Maximum Acceleration


by sejr
Tags: acceleration, maximum
sejr
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#1
Nov13-12, 12:51 PM
P: 9
Helping a friend out with some physics 1 mid-semester and It's been a little since I have had a physics course.... so the question is

"If a 30 g bird lands on a slender branch where it oscillates up and down with simple harmonic motion of amplitude 3.00 x 10^-2m and period 1.2 s"...

trying to find an equation to solve for max acceleration, expressed as a fraction of the acceleration of Gravity as well as maximum speed... any help would really be appreciated and thanks a lot to anyone that reads this
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rock.freak667
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#2
Nov13-12, 12:53 PM
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SHM is defined as

a= -ω2x


Thus a will be max when x (displacement) is maximum. So at what value of x will the displacement be maximum?
sejr
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#3
Nov13-12, 12:54 PM
P: 9
I don't have a key and I feel like I may be way off but here is what I have so far

f= 1/t so F=.83 Hz

A= (2(3.14)f)^2 x
so A=27x

then for X,

X=Acos2(3.14)f(t)

sejr
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#4
Nov13-12, 12:55 PM
P: 9

Maximum Acceleration


wouldn't it be 3?
sejr
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#5
Nov13-12, 12:56 PM
P: 9
or would it be 6? I am confused in what to do with amplitude, if amplitude is 3 cm, that would mean peak to trough is 6 cm? Correct? Is that what I would go with?
sejr
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#6
Nov13-12, 01:07 PM
P: 9
Its asking for the max speed and acceleration of the bird, the thing that throws me off is I don't know if it is asking for the speed the bird landed on the branch or the speed which it actually oscillates
rock.freak667
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#7
Nov13-12, 02:36 PM
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Quote Quote by sejr View Post
I don't have a key and I feel like I may be way off but here is what I have so far

f= 1/t so F=.83 Hz

A= (2(3.14)f)^2 x
so A=27x

then for X,

X=Acos2(3.14)f(t)
Right and the maximum value of X is A.
sejr
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#8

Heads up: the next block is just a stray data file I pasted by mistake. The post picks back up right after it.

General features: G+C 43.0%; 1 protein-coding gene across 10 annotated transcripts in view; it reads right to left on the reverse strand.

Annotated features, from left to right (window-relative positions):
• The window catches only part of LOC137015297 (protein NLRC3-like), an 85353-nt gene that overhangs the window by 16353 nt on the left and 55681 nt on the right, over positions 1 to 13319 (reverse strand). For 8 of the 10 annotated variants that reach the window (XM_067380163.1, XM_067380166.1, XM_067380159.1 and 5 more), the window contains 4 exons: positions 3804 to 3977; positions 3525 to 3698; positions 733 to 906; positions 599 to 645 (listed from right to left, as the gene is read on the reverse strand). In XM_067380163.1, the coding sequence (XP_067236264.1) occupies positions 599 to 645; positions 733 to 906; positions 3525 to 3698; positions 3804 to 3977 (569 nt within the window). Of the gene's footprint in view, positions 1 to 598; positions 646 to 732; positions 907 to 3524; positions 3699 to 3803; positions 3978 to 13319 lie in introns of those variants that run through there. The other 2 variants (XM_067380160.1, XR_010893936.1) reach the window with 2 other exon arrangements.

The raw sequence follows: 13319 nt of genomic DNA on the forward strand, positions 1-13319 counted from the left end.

Nov13-12, 03:36 PM
P: 9
Ok great, A as in amplitude or acceleration... sorry, thanks again
rock.freak667
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#9
Nov13-12, 06:34 PM
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Quote Quote by sejr View Post
Ok great, A as in amplitude or acceleration... sorry, thanks again
A as in amplitude.
sejr
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#10
Nov14-12, 04:26 PM
P: 9
So then, would speed maximum or minimum when the finch hits max acceleration?
rock.freak667
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#11
Nov14-12, 06:26 PM
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Quote Quote by sejr View Post
So then, would speed maximum or minimum when the finch hits max acceleration?
Well when your displacement is zero, you would have maximum velocity.

Remember the bird is landing from some height. So as it hits, it will be at maximum velocity.

If we go back to your equation for displacement x=Asin(ωt), how would you find velocity from this?
sejr
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#12
Nov14-12, 06:48 PM
P: 9
makes sense, since the bird has yet to transfer its energy to the branch... Plug in amplitude -sin and multiply with the angular force times time period...?

So to get this straight, and I really appreciate all of this,

A as in amplitude
A= (2(3.14)f)^2 x
so A=27x

I would plug A= 27x and then solve for X which would be my maximum acceleration? In this case 3=27x so x would be 9 cm/s

Maximum Velocity would be the moment before impact?

The last thing it asks
sejr
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#13
Nov14-12, 06:50 PM
P: 9
is to express it as a fraction of the acceleration of gravity, so just 9cm/s^2?
rock.freak667
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#14
Nov14-12, 06:59 PM
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Quote Quote by sejr View Post
makes sense, since the bird has yet to transfer its energy to the branch... Plug in amplitude -sin and multiply with the angular force times time period...?

So to get this straight, and I really appreciate all of this,

A as in amplitude
A= (2(3.14)f)^2 x
so A=27x

I would plug A= 27x and then solve for X which would be my maximum acceleration? In this case 3=27x so x would be 9 cm/s

Maximum Velocity would be the moment before impact?

The last thing it asks
No, if x=Asin(ωt), how would you get velocity? Hint: What is the definition of velocity?



Quote Quote by sejr View Post
is to express it as a fraction of the acceleration of gravity, so just 9cm/s^2?

You can express the acceleration as a fraction of gravity as both are acceleration terms. If you want to express velocity in terms of gravity then your units will not make too much sense.


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